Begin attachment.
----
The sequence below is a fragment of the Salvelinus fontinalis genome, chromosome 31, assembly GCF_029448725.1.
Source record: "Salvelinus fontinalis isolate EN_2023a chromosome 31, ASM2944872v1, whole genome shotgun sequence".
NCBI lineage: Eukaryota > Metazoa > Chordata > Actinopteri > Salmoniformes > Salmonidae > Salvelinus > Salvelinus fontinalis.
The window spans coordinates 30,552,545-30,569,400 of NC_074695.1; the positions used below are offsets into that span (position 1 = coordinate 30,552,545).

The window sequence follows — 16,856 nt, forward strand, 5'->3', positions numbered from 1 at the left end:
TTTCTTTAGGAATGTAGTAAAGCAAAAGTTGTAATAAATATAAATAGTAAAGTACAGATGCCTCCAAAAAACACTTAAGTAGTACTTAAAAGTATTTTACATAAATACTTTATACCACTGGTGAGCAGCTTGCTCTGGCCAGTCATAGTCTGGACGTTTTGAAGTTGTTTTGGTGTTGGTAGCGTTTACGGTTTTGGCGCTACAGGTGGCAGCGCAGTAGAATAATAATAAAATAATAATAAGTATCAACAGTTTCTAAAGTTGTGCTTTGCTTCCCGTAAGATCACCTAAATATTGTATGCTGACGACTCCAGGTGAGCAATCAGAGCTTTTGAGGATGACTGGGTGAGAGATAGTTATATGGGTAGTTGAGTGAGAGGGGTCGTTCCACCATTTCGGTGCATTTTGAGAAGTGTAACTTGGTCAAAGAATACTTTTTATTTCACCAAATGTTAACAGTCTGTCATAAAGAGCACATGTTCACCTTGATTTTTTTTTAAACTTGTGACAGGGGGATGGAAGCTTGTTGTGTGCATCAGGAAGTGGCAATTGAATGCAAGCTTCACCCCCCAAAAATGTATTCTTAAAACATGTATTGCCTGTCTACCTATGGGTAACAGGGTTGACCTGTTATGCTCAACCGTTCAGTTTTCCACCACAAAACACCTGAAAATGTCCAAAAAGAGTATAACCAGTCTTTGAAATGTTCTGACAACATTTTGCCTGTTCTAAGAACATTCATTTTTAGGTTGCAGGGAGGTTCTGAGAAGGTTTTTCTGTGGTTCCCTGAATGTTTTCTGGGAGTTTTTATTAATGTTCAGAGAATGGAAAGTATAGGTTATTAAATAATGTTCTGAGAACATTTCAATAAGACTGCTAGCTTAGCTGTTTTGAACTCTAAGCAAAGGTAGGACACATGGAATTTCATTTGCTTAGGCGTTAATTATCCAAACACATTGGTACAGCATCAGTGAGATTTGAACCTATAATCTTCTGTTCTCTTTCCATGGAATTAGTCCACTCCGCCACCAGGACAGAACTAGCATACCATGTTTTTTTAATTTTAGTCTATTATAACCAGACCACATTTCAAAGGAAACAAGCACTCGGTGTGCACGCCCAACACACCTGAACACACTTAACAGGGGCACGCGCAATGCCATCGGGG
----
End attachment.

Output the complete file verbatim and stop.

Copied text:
The sequence below is a fragment of the Salvelinus fontinalis genome, chromosome 31, assembly GCF_029448725.1.
Source record: "Salvelinus fontinalis isolate EN_2023a chromosome 31, ASM2944872v1, whole genome shotgun sequence".
NCBI lineage: Eukaryota > Metazoa > Chordata > Actinopteri > Salmoniformes > Salmonidae > Salvelinus > Salvelinus fontinalis.
The window spans coordinates 30,552,545-30,569,400 of NC_074695.1; the positions used below are offsets into that span (position 1 = coordinate 30,552,545).

The window sequence follows — 16,856 nt, forward strand, 5'->3', positions numbered from 1 at the left end:
TTTCTTTAGGAATGTAGTAAAGCAAAAGTTGTAATAAATATAAATAGTAAAGTACAGATGCCTCCAAAAAACACTTAAGTAGTACTTAAAAGTATTTTACATAAATACTTTATACCACTGGTGAGCAGCTTGCTCTGGCCAGTCATAGTCTGGACGTTTTGAAGTTGTTTTGGTGTTGGTAGCGTTTACGGTTTTGGCGCTACAGGTGGCAGCGCAGTAGAATAATAATAAAATAATAATAAGTATCAACAGTTTCTAAAGTTGTGCTTTGCTTCCCGTAAGATCACCTAAATATTGTATGCTGACGACTCCAGGTGAGCAATCAGAGCTTTTGAGGATGACTGGGTGAGAGATAGTTATATGGGTAGTTGAGTGAGAGGGGTCGTTCCACCATTTCGGTGCATTTTGAGAAGTGTAACTTGGTCAAAGAATACTTTTTATTTCACCAAATGTTAACAGTCTGTCATAAAGAGCACATGTTCACCTTGATTTTTTTTTAAACTTGTGACAGGGGGATGGAAGCTTGTTGTGTGCATCAGGAAGTGGCAATTGAATGCAAGCTTCACCCCCCAAAAATGTATTCTTAAAACATGTATTGCCTGTCTACCTATGGGTAACAGGGTTGACCTGTTATGCTCAACCGTTCAGTTTTCCACCACAAAACACCTGAAAATGTCCAAAAAGAGTATAACCAGTCTTTGAAATGTTCTGACAACATTTTGCCTGTTCTAAGAACATTCATTTTTAGGTTGCAGGGAGGTTCTGAGAAGGTTTTTCTGTGGTTCCCTGAATGTTTTCTGGGAGTTTTTATTAATGTTCAGAGAATGGAAAGTATAGGTTATTAAATAATGTTCTGAGAACATTTCAATAAGACTGCTAGCTTAGCTGTTTTGAACTCTAAGCAAAGGTAGGACACATGGAATTTCATTTGCTTAGGCGTTAATTATCCAAACACATTGGTACAGCATCAGTGAGATTTGAACCTATAATCTTCTGTTCTCTTTCCATGGAATTAGTCCACTCCGCCACCAGGACAGAACTAGCATACCATGTTTTTTTAATTTTAGTCTATTATAACCAGACCACATTTCAAAGGAAACAAGCACTCGGTGTGCACGCCCAACACACCTGAACACACTTAACAGGGGCACGCGCAATGCCATCGGGG